Varying the speed of perceived self-motion affects postural control during locomotion

Research output: Chapter in Book/Report/Conference proceedingConference contribution

1 Scopus citations

Abstract

Virtual reality environments have been used to show the importance of perception of self-motion in controlling posture and gait. In this study, the authors used a virtual reality environment to investigate whether varying optical flow speed had any effect on postural control during locomotion. Healthy young adult participants walked under two conditions, with optical flow matching their preferred walking speed, and with a randomly varying optic flow speed compared to their preferred walking speed. Exposure to the varying optic flow increased the variability in their postural control as measured by area of COP when compared with the matched speed condition. If perception of self-motion becomes less predictable, postural control during locomotion becomes more variable and possibly riskier.

Original languageEnglish (US)
Title of host publicationMedicine Meets Virtual Reality 21, NextMed/MMVR 2014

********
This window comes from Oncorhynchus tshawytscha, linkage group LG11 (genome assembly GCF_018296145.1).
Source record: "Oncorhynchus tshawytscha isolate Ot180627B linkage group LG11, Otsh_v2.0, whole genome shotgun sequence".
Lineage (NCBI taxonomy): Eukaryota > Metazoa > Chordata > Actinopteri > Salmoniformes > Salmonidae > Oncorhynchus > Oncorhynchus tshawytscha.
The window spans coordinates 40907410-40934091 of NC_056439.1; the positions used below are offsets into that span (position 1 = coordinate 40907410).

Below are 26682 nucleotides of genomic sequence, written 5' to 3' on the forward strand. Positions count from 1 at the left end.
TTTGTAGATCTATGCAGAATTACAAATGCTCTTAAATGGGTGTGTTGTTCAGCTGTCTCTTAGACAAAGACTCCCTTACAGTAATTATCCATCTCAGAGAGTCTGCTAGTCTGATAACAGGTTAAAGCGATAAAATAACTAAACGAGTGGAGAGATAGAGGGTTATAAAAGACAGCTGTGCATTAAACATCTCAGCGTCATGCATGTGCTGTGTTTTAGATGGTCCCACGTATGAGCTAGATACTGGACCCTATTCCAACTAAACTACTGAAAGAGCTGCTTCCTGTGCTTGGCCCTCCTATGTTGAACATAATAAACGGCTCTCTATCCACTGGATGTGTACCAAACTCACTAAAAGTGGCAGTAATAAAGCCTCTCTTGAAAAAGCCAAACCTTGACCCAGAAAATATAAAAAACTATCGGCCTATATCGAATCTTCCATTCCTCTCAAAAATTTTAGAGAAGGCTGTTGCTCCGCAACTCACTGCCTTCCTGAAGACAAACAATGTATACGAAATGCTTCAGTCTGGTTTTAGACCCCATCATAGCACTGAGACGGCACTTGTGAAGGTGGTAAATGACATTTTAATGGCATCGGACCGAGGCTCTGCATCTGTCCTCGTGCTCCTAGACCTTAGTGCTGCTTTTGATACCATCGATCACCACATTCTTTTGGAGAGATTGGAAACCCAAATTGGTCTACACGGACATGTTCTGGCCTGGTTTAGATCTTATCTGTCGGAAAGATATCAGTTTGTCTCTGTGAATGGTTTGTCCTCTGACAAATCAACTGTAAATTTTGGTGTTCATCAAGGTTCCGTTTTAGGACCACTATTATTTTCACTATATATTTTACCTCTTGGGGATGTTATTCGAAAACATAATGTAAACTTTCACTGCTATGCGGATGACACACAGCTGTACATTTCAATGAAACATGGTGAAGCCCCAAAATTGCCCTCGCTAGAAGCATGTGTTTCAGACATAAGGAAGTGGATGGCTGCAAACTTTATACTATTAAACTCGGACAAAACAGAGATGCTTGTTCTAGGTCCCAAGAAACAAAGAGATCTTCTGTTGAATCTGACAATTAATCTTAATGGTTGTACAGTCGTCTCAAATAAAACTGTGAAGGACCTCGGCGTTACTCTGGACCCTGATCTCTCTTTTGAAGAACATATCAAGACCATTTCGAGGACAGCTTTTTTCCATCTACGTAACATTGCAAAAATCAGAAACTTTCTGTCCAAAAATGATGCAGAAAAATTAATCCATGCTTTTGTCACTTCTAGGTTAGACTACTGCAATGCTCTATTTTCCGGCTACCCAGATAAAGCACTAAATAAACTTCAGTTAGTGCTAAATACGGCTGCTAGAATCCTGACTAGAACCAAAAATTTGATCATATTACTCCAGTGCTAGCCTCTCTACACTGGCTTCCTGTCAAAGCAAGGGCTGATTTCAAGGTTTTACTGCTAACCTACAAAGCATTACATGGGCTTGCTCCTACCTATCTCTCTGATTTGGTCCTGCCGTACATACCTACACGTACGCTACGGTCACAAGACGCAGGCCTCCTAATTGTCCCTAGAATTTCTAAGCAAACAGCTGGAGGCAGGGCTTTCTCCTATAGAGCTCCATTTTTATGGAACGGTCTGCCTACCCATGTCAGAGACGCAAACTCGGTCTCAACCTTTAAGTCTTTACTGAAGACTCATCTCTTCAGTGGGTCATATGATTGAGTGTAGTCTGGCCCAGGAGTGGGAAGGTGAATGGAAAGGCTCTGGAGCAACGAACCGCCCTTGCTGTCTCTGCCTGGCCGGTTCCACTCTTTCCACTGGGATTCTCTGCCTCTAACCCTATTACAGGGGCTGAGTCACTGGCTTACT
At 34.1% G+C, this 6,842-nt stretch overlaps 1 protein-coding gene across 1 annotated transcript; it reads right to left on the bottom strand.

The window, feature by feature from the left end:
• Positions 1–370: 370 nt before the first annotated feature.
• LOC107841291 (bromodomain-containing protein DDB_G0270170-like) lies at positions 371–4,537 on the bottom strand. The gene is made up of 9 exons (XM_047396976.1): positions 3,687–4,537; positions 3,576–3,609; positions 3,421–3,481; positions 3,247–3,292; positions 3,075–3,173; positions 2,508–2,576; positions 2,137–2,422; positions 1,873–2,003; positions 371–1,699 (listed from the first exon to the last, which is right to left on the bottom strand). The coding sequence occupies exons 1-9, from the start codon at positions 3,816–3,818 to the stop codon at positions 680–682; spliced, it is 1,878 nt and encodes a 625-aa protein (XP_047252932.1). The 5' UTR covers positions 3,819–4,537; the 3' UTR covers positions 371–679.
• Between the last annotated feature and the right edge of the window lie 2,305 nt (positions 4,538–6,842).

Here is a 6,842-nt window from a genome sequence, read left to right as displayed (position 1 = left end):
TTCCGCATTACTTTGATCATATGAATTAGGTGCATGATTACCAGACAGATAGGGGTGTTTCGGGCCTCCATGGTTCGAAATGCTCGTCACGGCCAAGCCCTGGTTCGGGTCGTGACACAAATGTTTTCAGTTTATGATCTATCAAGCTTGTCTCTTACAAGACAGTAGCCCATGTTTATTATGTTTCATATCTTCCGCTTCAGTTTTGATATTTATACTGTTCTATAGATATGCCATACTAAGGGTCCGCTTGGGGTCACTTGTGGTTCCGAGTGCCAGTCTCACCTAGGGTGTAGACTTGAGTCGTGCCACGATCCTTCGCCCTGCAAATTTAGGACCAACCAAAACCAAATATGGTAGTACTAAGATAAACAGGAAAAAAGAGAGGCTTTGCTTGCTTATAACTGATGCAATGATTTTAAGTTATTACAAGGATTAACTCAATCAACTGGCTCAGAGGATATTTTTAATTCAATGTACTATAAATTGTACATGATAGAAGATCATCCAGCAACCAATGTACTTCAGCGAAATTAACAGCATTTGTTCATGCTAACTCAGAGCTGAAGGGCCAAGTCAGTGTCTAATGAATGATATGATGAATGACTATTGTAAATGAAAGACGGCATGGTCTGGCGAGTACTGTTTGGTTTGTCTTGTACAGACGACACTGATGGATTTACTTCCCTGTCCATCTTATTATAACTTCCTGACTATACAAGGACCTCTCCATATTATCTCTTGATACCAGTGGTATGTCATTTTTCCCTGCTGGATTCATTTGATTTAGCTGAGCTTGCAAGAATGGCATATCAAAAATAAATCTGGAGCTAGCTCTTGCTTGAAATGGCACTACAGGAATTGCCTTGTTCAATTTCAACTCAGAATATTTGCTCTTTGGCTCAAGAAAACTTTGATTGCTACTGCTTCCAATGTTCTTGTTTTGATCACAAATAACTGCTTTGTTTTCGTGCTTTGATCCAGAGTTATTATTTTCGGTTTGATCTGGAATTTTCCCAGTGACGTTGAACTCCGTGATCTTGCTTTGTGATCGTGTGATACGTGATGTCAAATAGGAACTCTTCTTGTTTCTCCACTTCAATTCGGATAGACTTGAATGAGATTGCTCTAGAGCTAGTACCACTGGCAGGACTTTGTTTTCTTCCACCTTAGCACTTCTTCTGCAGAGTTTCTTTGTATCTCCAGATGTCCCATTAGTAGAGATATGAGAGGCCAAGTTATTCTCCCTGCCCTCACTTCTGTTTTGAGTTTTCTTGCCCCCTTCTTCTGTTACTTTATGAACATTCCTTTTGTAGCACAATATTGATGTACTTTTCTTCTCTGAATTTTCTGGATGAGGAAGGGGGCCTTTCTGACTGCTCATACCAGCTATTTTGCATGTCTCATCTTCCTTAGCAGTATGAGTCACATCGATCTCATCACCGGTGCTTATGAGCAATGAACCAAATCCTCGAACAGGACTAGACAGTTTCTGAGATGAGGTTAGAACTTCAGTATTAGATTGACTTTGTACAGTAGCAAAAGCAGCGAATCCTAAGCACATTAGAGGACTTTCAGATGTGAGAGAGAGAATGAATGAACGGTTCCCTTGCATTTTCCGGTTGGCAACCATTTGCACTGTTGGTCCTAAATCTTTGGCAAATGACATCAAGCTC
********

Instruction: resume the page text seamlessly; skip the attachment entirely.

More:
PublisherIOS Press
Pages319-324
Number of pages6
ISBN (Print)9781614993742
DOIs
StatePublished - 2014
Event21st Medicine Meets Virtual Reality Conference, NextMed/MMVR 2014 - Manhattan Beach, CA, United States
Duration: Feb 20 2014Feb 22 2014

Publication series

NameStudies in Health Technology and Informatics
Volume196
ISSN (Print)0926-9630
ISSN (Electronic)1879-8365

Conference

Conference21st Medicine Meets Virtual Reality Conference, NextMed/MMVR 2014
CountryUnited States
CityManhattan Beach, CA
Period2/20/142/22/14

Keywords

  • Virtual reality
  • center-of-pressure
  • optical flow
  • postural control
  • variability

ASJC Scopus subject areas

  • Biomedical Engineering
  • Health Informatics
  • Health Information Management

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  • Cite this

    Pickhinke, J., Chien, J. H., & Mukherjee, M. (2014). Varying the speed of perceived self-motion affects postural control during locomotion. In Medicine Meets Virtual Reality 21, NextMed/MMVR 2014 (pp. 319-324). (Studies in Health Technology and Informatics; Vol. 196). IOS Press. https://doi.org/10.3233/978-1-61499-375-9-319